This section is from the book "Materia Medica And Therapeutics Inorganic Substances", by Charles D. F. Phillips. Also available from Amazon: Materia medica and therapeutics.
The pharmacopoeial sulphurous acid is a solution of the gas in water, containing 9.2 per cent. by weight = twenty times its volume.
By deoxidizing sulphuric acid by distilling it with coarsely-powdered wood charcoal. The carbon combines with part of the oxygen of the acid to form carbonic acid and probably carbonic oxide, while sulphurous acid gas (anhydrous) passes over into a receiver containing distilled water, being previously washed from sulphuric acid and other impurities.
2C + H1SO4 = CO2 + 2H1O + 2SO2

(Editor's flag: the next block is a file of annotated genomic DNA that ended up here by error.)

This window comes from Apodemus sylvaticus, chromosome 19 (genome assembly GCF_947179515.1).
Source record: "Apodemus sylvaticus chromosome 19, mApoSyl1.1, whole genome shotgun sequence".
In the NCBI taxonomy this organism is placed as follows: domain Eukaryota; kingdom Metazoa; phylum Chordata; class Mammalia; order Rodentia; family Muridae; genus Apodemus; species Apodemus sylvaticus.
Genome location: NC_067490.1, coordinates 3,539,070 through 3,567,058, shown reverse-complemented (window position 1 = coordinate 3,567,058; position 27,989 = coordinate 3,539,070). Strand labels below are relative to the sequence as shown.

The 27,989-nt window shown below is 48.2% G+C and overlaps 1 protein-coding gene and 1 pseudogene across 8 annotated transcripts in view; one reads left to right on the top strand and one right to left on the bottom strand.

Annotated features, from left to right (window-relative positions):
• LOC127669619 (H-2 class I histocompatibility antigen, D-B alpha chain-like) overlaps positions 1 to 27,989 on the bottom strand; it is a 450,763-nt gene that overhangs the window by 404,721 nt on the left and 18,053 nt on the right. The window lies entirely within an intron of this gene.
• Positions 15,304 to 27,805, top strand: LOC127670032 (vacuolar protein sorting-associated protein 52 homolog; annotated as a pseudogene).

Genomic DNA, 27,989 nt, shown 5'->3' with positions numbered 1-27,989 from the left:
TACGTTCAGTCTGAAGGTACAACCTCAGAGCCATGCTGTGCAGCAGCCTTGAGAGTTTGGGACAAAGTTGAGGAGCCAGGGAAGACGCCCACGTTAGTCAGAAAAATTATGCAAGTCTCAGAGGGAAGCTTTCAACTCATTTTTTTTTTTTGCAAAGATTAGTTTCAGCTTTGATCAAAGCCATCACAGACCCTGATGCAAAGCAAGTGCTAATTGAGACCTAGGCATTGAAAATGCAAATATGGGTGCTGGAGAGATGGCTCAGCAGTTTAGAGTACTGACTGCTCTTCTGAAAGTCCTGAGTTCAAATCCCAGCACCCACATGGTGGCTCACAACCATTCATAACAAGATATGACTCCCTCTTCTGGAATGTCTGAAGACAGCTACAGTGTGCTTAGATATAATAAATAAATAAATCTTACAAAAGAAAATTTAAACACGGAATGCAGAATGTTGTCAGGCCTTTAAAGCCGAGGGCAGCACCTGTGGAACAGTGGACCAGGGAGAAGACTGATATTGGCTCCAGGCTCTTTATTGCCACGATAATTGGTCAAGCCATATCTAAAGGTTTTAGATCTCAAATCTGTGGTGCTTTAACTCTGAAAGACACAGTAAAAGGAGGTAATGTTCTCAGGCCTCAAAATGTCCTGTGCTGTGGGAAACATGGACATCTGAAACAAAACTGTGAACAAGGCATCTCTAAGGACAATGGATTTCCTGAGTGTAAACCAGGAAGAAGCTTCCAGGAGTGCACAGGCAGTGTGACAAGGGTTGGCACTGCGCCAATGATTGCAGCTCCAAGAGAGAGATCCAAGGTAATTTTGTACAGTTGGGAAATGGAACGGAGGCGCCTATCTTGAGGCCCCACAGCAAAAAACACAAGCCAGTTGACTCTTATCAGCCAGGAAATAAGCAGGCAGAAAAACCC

A nearly saturated solution of sulphurous anhydride, SO2, colorless, of strong suffocating odor and pungent acid taste, which, however, is not unpleasant in moderate dilution. It bleaches vegetable colors, and is an energetic oxidizing agent: it is said to absorb radiant heat in a high degree (R. Bird). The hydrated acid can be obtained in crystals but is very unstable. A solution of the officinal strength and upward oxidizes on exposure to light and air (e.g., when kept in partially-filled transparent bottles), with formation of sulphuric acid - an important change, since the special properties of the drug are thereby impaired or lost; contact with chlorine at once induces this change. It should therefore be carefully kept; or better still, be freshly prepared when wanted. Water would absorb forty or fifty times its bulk, alcohol still more; but Professor Redwood recommends a 5 per cent. solution, as more easily made and more stable than that of the British Pharmacopoeia.